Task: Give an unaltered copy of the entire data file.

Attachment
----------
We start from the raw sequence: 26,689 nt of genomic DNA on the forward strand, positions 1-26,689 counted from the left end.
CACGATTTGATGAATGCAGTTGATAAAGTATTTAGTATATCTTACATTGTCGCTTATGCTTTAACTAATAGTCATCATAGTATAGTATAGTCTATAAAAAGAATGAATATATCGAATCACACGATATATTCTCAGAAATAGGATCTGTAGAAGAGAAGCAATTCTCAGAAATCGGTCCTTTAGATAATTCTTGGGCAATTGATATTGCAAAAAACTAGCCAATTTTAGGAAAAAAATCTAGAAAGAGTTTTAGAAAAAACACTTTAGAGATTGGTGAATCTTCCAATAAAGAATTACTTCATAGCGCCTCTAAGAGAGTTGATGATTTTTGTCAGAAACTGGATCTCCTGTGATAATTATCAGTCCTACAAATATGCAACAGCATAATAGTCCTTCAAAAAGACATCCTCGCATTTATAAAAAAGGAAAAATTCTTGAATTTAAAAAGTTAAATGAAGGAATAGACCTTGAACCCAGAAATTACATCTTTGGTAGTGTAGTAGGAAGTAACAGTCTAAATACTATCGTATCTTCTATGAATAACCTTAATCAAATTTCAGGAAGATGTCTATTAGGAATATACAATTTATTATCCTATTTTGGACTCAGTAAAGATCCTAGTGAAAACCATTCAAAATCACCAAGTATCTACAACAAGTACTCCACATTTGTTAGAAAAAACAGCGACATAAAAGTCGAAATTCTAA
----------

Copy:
We start from the raw sequence: 26,689 nt of genomic DNA on the forward strand, positions 1-26,689 counted from the left end.
CACGATTTGATGAATGCAGTTGATAAAGTATTTAGTATATCTTACATTGTCGCTTATGCTTTAACTAATAGTCATCATAGTATAGTATAGTCTATAAAAAGAATGAATATATCGAATCACACGATATATTCTCAGAAATAGGATCTGTAGAAGAGAAGCAATTCTCAGAAATCGGTCCTTTAGATAATTCTTGGGCAATTGATATTGCAAAAAACTAGCCAATTTTAGGAAAAAAATCTAGAAAGAGTTTTAGAAAAAACACTTTAGAGATTGGTGAATCTTCCAATAAAGAATTACTTCATAGCGCCTCTAAGAGAGTTGATGATTTTTGTCAGAAACTGGATCTCCTGTGATAATTATCAGTCCTACAAATATGCAACAGCATAATAGTCCTTCAAAAAGACATCCTCGCATTTATAAAAAAGGAAAAATTCTTGAATTTAAAAAGTTAAATGAAGGAATAGACCTTGAACCCAGAAATTACATCTTTGGTAGTGTAGTAGGAAGTAACAGTCTAAATACTATCGTATCTTCTATGAATAACCTTAATCAAATTTCAGGAAGATGTCTATTAGGAATATACAATTTATTATCCTATTTTGGACTCAGTAAAGATCCTAGTGAAAACCATTCAAAATCACCAAGTATCTACAACAAGTACTCCACATTTGTTAGAAAAAACAGCGACATAAAAGTCGAAATTCTAA